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The use and discontinuation of antihypertensive medication in patients with limited life expectancy

   School of Medicine, Pharmacy and Health

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  Dr A Todd, Dr AK Husband  Applications accepted all year round  Self-Funded PhD Students Only

About the Project

Owing to the wide range of medications prescribed to manage acute symptoms associated with life limiting illness and those used to treat or prevent other long-term conditions, polypharmacy is commonly observed amongst patients with limited life expectancy. This can be problematic for several reasons: firstly, patients who take five or more medications per day are more likely to become non-adherent with their medication; secondly, possibly as a result of non-adherence, treatment targets are rarely achieved among patients with limited life expectancy using preventative medication; and, thirdly, as the pharmacokinetic and pharmacodynamics parameters of patients with limited life expectancy are constantly changing (e.g. variation in volume of distribution or altered drug excretion due to declining renal and/or hepatic function), the risk of developing drug-related toxicity due to drug-drug interactions is increased.

Therefore, as a consequence of the potential for polypharmacy to cause harm, medication use among patients with limited life expectancy should be appropriate, regularly evaluated and optimised to align with achievable therapeutic outcomes that consider the remaining life expectancy of the patient. To date, however, there is a growing body of evidence that suggests medication continues to be prescribed inappropriately for patients with limited life expectancy.

Our previous work has shown that patients requiring specialist palliative care take many inappropriate medications in view of their life limiting diagnosis. These medications not only increase the pill burden for the patient but also increase the risk of developing a drug-related toxicity through drug-drug and drug-disease interactions. Indeed, one of the most commonly prescribed inappropriate medications that contribute to drug-drug interactions are those used for the treatment of hypertension. This medication is largely considered inappropriate for this patient group, as it can take several years to have time until benefit on reducing cardiovascular and cerebrovascular related events. However, many patients with limited life expectancy also lose weight as a consequence of their illness – possibly reducing their blood pressure. When this occurs, it poses the obvious question – is the antihypertensive medication still required?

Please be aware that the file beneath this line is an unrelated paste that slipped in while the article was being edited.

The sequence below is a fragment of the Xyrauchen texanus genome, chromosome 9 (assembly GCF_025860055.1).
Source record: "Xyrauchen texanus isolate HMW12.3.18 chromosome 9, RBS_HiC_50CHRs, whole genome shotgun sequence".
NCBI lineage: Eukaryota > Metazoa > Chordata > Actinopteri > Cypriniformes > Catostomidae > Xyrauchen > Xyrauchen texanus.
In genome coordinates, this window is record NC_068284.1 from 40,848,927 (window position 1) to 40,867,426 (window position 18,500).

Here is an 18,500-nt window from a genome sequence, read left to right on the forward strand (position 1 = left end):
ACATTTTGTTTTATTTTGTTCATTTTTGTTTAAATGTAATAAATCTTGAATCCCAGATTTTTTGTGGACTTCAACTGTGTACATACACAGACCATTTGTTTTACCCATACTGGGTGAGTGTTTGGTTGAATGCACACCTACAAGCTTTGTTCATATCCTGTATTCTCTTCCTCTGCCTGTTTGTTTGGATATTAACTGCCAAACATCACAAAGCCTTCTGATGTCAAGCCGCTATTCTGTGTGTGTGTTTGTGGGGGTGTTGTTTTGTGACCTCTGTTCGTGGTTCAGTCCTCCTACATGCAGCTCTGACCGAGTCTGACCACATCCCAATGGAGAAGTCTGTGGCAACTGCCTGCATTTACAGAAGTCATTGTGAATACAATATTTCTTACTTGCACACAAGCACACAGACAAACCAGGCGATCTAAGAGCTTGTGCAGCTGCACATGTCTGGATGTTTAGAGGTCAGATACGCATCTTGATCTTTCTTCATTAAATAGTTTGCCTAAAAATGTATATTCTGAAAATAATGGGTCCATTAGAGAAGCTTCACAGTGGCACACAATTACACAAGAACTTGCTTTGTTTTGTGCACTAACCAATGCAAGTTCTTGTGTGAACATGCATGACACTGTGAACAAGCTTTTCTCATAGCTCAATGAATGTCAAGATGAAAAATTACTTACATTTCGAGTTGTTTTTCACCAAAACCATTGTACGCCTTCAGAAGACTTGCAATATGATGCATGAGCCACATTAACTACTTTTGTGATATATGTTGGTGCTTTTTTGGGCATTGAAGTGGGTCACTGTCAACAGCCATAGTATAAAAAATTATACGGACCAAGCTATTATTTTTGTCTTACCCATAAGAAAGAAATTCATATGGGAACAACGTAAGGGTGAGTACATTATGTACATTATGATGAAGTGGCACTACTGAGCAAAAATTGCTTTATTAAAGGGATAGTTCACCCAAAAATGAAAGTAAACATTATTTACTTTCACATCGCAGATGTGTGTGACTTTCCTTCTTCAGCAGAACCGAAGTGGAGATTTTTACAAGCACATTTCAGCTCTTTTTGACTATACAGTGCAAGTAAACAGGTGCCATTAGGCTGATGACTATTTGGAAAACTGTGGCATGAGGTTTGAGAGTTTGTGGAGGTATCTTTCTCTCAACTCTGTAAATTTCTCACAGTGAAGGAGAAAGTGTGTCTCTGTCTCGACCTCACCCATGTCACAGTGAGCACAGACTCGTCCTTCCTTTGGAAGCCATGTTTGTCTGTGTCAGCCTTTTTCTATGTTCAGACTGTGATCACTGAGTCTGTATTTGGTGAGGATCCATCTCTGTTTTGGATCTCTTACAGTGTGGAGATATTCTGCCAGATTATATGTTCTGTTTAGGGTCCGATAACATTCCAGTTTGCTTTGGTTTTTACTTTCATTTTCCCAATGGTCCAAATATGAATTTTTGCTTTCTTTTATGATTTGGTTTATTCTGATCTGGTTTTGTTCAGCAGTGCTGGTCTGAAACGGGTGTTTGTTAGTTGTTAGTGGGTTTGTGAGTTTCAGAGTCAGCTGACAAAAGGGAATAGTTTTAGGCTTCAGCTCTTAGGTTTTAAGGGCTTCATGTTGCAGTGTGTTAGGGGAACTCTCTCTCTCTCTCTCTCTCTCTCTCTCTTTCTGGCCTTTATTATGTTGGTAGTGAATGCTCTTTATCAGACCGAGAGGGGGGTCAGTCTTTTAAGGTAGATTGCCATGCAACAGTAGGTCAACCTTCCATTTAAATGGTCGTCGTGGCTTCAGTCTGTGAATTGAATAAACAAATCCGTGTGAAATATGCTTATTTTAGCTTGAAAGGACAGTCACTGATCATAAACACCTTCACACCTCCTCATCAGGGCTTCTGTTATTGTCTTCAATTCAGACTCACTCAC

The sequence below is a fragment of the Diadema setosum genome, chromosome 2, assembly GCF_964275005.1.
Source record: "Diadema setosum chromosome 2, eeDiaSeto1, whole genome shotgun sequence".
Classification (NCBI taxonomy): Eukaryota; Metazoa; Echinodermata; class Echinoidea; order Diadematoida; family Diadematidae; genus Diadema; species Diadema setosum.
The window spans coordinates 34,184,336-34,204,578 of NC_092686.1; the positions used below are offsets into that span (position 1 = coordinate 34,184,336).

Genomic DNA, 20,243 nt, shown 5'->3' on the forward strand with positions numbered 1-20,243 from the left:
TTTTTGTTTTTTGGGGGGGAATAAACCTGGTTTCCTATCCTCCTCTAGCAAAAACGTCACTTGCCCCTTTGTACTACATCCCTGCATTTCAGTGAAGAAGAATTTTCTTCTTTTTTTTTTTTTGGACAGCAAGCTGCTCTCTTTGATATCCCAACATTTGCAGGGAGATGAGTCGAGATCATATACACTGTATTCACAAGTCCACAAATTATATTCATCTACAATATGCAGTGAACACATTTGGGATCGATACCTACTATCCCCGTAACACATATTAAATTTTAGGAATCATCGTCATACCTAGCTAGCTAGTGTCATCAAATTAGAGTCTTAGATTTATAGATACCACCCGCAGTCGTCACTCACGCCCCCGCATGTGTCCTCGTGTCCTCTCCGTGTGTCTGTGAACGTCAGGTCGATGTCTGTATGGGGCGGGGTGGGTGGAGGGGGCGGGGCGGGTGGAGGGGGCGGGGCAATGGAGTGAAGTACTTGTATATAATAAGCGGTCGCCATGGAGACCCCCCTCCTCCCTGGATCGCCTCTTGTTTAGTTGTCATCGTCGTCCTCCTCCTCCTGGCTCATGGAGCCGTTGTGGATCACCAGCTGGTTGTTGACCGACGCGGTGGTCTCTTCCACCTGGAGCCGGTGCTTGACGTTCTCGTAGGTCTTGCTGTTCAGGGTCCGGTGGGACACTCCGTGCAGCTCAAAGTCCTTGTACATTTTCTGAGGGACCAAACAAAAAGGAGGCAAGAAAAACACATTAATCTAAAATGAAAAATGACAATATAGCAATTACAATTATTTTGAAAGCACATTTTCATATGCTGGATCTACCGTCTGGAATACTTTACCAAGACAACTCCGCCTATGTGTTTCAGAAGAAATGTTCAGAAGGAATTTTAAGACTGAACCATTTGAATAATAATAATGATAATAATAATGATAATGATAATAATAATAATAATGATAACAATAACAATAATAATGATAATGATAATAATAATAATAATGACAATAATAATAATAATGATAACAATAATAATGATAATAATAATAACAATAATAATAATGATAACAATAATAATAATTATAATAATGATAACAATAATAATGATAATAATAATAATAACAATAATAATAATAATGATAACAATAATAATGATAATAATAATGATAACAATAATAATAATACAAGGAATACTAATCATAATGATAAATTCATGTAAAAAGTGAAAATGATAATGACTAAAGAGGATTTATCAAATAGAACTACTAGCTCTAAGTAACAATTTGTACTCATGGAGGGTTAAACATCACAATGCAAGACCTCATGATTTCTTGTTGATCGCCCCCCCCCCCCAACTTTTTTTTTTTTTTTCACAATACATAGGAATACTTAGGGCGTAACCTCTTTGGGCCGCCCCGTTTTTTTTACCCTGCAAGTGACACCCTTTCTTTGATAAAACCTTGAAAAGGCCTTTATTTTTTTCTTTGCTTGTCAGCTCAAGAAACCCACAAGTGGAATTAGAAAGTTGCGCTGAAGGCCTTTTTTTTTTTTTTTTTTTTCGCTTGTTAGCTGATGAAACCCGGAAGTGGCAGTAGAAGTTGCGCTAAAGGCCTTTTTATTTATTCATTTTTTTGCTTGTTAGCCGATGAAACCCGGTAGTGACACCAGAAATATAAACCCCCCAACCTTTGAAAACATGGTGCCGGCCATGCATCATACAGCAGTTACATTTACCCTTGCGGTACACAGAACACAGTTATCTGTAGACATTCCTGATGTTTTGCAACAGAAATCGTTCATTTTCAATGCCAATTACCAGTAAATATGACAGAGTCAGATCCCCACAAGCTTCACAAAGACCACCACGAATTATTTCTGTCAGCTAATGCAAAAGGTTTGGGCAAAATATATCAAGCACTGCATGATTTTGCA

It is, therefore, not clear when antihypertensive medication should be used in patients with limited life expectancy and, when it is no longer indicated, how and when should it be discontinued. This work seeks to address these questions and will establish an evidence-based role for antihypertensive medication in managing hypertension in patients with limited life expectancy.

Key objectives:
(1) Determine the incidence of inappropriate antihypertensive medication use amongst patients with limited life expectancy.
(2) Establish the blood pressure of such patients before and after cessation of antihypertensive medication.
(3) Explore patients’ views and experiences of using and discontinuing their antihypertensive medication.

Funding Notes

This is a self-funded studentship.

Applicants with a background in pharmacy or another health related discipline would be best suited to this project.
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